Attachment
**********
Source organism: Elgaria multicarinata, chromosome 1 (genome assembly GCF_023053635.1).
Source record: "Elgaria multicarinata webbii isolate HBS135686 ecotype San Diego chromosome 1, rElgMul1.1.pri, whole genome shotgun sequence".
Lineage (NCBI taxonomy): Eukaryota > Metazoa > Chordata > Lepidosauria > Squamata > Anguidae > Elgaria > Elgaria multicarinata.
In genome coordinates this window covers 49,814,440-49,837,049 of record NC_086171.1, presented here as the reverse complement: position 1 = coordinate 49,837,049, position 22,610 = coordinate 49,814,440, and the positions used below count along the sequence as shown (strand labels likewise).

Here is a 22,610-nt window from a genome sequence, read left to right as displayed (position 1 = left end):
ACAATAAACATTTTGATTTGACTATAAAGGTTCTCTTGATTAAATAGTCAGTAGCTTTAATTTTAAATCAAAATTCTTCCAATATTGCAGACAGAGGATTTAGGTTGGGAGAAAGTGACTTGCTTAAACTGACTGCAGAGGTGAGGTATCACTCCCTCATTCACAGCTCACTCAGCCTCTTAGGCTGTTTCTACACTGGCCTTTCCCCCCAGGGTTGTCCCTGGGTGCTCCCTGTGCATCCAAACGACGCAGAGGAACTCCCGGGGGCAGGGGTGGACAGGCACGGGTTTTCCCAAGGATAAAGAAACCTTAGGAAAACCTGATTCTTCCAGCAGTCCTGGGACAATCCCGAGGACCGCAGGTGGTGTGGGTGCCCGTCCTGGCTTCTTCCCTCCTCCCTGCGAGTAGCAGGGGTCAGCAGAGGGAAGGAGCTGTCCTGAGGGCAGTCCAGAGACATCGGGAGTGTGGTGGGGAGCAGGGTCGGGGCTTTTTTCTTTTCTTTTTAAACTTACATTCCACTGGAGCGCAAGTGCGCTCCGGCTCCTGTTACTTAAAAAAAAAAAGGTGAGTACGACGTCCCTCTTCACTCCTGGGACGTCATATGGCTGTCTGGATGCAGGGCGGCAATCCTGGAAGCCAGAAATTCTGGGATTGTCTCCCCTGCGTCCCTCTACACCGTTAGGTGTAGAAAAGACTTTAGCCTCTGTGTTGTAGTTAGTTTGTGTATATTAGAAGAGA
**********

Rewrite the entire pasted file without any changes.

Source organism: Elgaria multicarinata, chromosome 1 (genome assembly GCF_023053635.1).
Source record: "Elgaria multicarinata webbii isolate HBS135686 ecotype San Diego chromosome 1, rElgMul1.1.pri, whole genome shotgun sequence".
Lineage (NCBI taxonomy): Eukaryota > Metazoa > Chordata > Lepidosauria > Squamata > Anguidae > Elgaria > Elgaria multicarinata.
In genome coordinates this window covers 49,814,440-49,837,049 of record NC_086171.1, presented here as the reverse complement: position 1 = coordinate 49,837,049, position 22,610 = coordinate 49,814,440, and the positions used below count along the sequence as shown (strand labels likewise).

Here is a 22,610-nt window from a genome sequence, read left to right as displayed (position 1 = left end):
ACAATAAACATTTTGATTTGACTATAAAGGTTCTCTTGATTAAATAGTCAGTAGCTTTAATTTTAAATCAAAATTCTTCCAATATTGCAGACAGAGGATTTAGGTTGGGAGAAAGTGACTTGCTTAAACTGACTGCAGAGGTGAGGTATCACTCCCTCATTCACAGCTCACTCAGCCTCTTAGGCTGTTTCTACACTGGCCTTTCCCCCCAGGGTTGTCCCTGGGTGCTCCCTGTGCATCCAAACGACGCAGAGGAACTCCCGGGGGCAGGGGTGGACAGGCACGGGTTTTCCCAAGGATAAAGAAACCTTAGGAAAACCTGATTCTTCCAGCAGTCCTGGGACAATCCCGAGGACCGCAGGTGGTGTGGGTGCCCGTCCTGGCTTCTTCCCTCCTCCCTGCGAGTAGCAGGGGTCAGCAGAGGGAAGGAGCTGTCCTGAGGGCAGTCCAGAGACATCGGGAGTGTGGTGGGGAGCAGGGTCGGGGCTTTTTTCTTTTCTTTTTAAACTTACATTCCACTGGAGCGCAAGTGCGCTCCGGCTCCTGTTACTTAAAAAAAAAAAGGTGAGTACGACGTCCCTCTTCACTCCTGGGACGTCATATGGCTGTCTGGATGCAGGGCGGCAATCCTGGAAGCCAGAAATTCTGGGATTGTCTCCCCTGCGTCCCTCTACACCGTTAGGTGTAGAAAAGACTTTAGCCTCTGTGTTGTAGTTAGTTTGTGTATATTAGAAGAGA